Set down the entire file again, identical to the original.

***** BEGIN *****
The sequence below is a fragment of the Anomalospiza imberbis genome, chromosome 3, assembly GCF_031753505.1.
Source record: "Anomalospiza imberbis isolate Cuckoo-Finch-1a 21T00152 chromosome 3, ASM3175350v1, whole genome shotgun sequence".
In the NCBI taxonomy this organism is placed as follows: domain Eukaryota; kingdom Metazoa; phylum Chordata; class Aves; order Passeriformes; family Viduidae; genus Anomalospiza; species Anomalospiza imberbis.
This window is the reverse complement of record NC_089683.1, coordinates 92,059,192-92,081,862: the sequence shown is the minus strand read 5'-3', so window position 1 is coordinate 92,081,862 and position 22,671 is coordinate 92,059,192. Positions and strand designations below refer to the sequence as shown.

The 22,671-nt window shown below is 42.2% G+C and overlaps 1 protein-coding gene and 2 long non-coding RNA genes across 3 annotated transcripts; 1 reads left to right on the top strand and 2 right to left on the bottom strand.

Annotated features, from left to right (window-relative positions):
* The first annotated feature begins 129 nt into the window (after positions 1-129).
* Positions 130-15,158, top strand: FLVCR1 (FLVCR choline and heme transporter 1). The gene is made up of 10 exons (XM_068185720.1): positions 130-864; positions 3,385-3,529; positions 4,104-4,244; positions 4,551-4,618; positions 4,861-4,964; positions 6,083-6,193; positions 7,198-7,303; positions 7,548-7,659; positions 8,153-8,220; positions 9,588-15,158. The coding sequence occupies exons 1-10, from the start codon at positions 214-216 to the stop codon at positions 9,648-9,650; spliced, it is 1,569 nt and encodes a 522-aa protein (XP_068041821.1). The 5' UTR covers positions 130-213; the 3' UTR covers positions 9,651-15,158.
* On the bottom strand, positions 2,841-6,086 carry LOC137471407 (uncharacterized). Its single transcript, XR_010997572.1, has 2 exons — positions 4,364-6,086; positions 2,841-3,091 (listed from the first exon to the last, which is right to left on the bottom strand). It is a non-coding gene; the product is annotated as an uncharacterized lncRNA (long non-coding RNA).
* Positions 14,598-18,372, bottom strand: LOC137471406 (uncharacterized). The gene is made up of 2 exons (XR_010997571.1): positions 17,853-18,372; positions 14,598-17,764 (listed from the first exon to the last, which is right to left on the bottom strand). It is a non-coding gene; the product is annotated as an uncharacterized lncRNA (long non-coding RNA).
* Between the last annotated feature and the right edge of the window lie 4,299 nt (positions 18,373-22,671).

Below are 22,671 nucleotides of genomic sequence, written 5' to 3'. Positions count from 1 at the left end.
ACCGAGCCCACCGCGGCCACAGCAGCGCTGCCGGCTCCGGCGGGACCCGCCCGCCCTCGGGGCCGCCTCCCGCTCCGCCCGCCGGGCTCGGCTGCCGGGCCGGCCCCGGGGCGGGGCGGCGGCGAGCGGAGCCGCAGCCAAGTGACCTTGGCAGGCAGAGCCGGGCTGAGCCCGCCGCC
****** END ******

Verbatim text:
The sequence below is a fragment of the Anomalospiza imberbis genome, chromosome 3, assembly GCF_031753505.1.
Source record: "Anomalospiza imberbis isolate Cuckoo-Finch-1a 21T00152 chromosome 3, ASM3175350v1, whole genome shotgun sequence".
In the NCBI taxonomy this organism is placed as follows: domain Eukaryota; kingdom Metazoa; phylum Chordata; class Aves; order Passeriformes; family Viduidae; genus Anomalospiza; species Anomalospiza imberbis.
This window is the reverse complement of record NC_089683.1, coordinates 92,059,192-92,081,862: the sequence shown is the minus strand read 5'-3', so window position 1 is coordinate 92,081,862 and position 22,671 is coordinate 92,059,192. Positions and strand designations below refer to the sequence as shown.

The 22,671-nt window shown below is 42.2% G+C and overlaps 1 protein-coding gene and 2 long non-coding RNA genes across 3 annotated transcripts; 1 reads left to right on the top strand and 2 right to left on the bottom strand.

Annotated features, from left to right (window-relative positions):
* The first annotated feature begins 129 nt into the window (after positions 1-129).
* Positions 130-15,158, top strand: FLVCR1 (FLVCR choline and heme transporter 1). The gene is made up of 10 exons (XM_068185720.1): positions 130-864; positions 3,385-3,529; positions 4,104-4,244; positions 4,551-4,618; positions 4,861-4,964; positions 6,083-6,193; positions 7,198-7,303; positions 7,548-7,659; positions 8,153-8,220; positions 9,588-15,158. The coding sequence occupies exons 1-10, from the start codon at positions 214-216 to the stop codon at positions 9,648-9,650; spliced, it is 1,569 nt and encodes a 522-aa protein (XP_068041821.1). The 5' UTR covers positions 130-213; the 3' UTR covers positions 9,651-15,158.
* On the bottom strand, positions 2,841-6,086 carry LOC137471407 (uncharacterized). Its single transcript, XR_010997572.1, has 2 exons — positions 4,364-6,086; positions 2,841-3,091 (listed from the first exon to the last, which is right to left on the bottom strand). It is a non-coding gene; the product is annotated as an uncharacterized lncRNA (long non-coding RNA).
* Positions 14,598-18,372, bottom strand: LOC137471406 (uncharacterized). The gene is made up of 2 exons (XR_010997571.1): positions 17,853-18,372; positions 14,598-17,764 (listed from the first exon to the last, which is right to left on the bottom strand). It is a non-coding gene; the product is annotated as an uncharacterized lncRNA (long non-coding RNA).
* Between the last annotated feature and the right edge of the window lie 4,299 nt (positions 18,373-22,671).

Below are 22,671 nucleotides of genomic sequence, written 5' to 3'. Positions count from 1 at the left end.
ACCGAGCCCACCGCGGCCACAGCAGCGCTGCCGGCTCCGGCGGGACCCGCCCGCCCTCGGGGCCGCCTCCCGCTCCGCCCGCCGGGCTCGGCTGCCGGGCCGGCCCCGGGGCGGGGCGGCGGCGAGCGGAGCCGCAGCCAAGTGACCTTGGCAGGCAGAGCCGGGCTGAGCCCGCCGCC